How Ponce De Leon Brought Florida Into The Spanish Empire

Much of Spain's expansion into the Americas in the 16th century was thanks to conquistador Ponce de León and his knack for suppressing the revolts of the people the empire enslaved in order to do so. However, in 1511 his bitter feud with Christopher Columbus' son, who had recently taken over dad's job as governor of Hispaniola, resulted in his ouster from the governorship of the very island he'd worked so hard to colonize.

However, as Biography notes, King Ferdinand still had a soft spot for de León. He did snag Puerto Rico in the name of Spain after all. So in 1512, he gave the explorer the go-ahead to once again expand the empire and its coffers. In the end, getting the boot from Puerto Rico turned out to be a pretty good deal for de León. He was promised exclusive rights to govern any land he acquired for Spain. De León set sail from Puerto Rico with three ships and over 200 crewmen in March 1513. Their expected destination: an island known as Bimini, which was rumored to be the location of the fabled "fountain of youth." If the fountain were indeed his goal, de León didn't make much mention of it. The royal orders authorizing his expedition contained no references to the mythological spring. More recent research as revealed that the association of the explorer with the quest for fountain of youth wasn't made until after de León's death.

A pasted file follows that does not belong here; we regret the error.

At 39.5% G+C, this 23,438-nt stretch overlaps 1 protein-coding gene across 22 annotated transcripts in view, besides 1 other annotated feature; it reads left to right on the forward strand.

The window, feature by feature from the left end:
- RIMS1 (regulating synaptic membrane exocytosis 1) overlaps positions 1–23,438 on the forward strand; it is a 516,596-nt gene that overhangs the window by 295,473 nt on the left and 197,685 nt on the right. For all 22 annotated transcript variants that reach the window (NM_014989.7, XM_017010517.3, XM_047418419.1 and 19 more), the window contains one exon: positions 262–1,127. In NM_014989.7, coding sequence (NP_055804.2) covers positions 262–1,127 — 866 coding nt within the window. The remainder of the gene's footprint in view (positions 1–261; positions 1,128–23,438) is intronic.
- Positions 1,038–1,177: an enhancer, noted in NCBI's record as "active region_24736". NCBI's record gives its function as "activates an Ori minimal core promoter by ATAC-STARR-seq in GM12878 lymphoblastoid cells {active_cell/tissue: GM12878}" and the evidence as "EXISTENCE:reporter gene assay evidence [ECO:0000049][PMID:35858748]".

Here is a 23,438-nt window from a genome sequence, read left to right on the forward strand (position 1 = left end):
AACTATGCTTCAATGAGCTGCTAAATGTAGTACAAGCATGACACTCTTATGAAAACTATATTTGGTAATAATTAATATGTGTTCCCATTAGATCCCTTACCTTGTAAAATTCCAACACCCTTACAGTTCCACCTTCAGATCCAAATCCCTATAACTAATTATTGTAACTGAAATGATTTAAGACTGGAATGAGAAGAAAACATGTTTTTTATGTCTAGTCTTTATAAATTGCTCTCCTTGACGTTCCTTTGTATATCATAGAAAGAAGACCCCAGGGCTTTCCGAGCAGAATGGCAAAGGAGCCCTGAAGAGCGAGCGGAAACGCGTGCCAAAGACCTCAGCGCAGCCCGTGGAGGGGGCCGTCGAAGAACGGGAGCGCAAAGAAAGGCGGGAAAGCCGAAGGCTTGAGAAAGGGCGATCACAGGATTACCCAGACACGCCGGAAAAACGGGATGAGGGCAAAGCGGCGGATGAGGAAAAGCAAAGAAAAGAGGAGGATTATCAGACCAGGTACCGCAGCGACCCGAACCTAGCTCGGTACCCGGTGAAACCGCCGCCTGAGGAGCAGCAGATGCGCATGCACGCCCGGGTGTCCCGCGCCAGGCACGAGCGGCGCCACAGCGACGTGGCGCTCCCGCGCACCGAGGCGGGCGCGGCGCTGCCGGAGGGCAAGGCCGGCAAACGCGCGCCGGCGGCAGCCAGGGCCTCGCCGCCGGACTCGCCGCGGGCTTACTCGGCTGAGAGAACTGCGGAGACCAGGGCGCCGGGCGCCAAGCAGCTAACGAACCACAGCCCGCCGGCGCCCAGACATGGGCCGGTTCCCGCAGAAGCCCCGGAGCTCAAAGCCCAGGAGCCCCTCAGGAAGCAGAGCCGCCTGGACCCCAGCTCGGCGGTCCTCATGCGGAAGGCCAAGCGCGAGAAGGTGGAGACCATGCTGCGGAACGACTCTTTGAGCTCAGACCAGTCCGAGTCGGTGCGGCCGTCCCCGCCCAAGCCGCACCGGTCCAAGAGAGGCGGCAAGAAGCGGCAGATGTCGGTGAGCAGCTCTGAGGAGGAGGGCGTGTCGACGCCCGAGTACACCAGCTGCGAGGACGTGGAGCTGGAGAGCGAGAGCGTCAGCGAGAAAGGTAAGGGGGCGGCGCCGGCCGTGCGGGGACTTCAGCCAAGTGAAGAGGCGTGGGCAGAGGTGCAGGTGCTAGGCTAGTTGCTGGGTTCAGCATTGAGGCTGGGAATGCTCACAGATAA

Ponce de Leon first thought Florida was an island

After about a month of sailing northwest from Puerto Rico, de Leon's expedition spotted what they initially believed to be an island. When they landed, he called dibs, of course, and set about naming the place. According to, he decided on Florida as a reference to the Easter holiday, which is sometimes called "Pascua Florida" in Spanish. The word means "flowery," so it also served to highlight the verdant landscape he had "discovered." He did a coastal exploration of the peninsula, in the process discovering the Gulf Stream, which in turn helped further Spain's expansion into the Americas.

After returning to Spain to be granted a military governorship of Florida and Bimini, de León embarked on his second expedition in early 1521. While the details of what went down on that second trip are not clear, historians believe that de León was wounded during an attack by Native Americans in July of that year. He had received an arrow to the leg, so he sailed to Havana, Cuba, for treatment, but was unable to pull through. He died, but the foothold he dug allowed Spain to extend its colonial reach into Florida, which it would hold until the 19th century (not including the two decades in the 18th in which it was under British rule). Oh, and as you can deduce from the fact that he died, de León never found the mythical fountain of youth.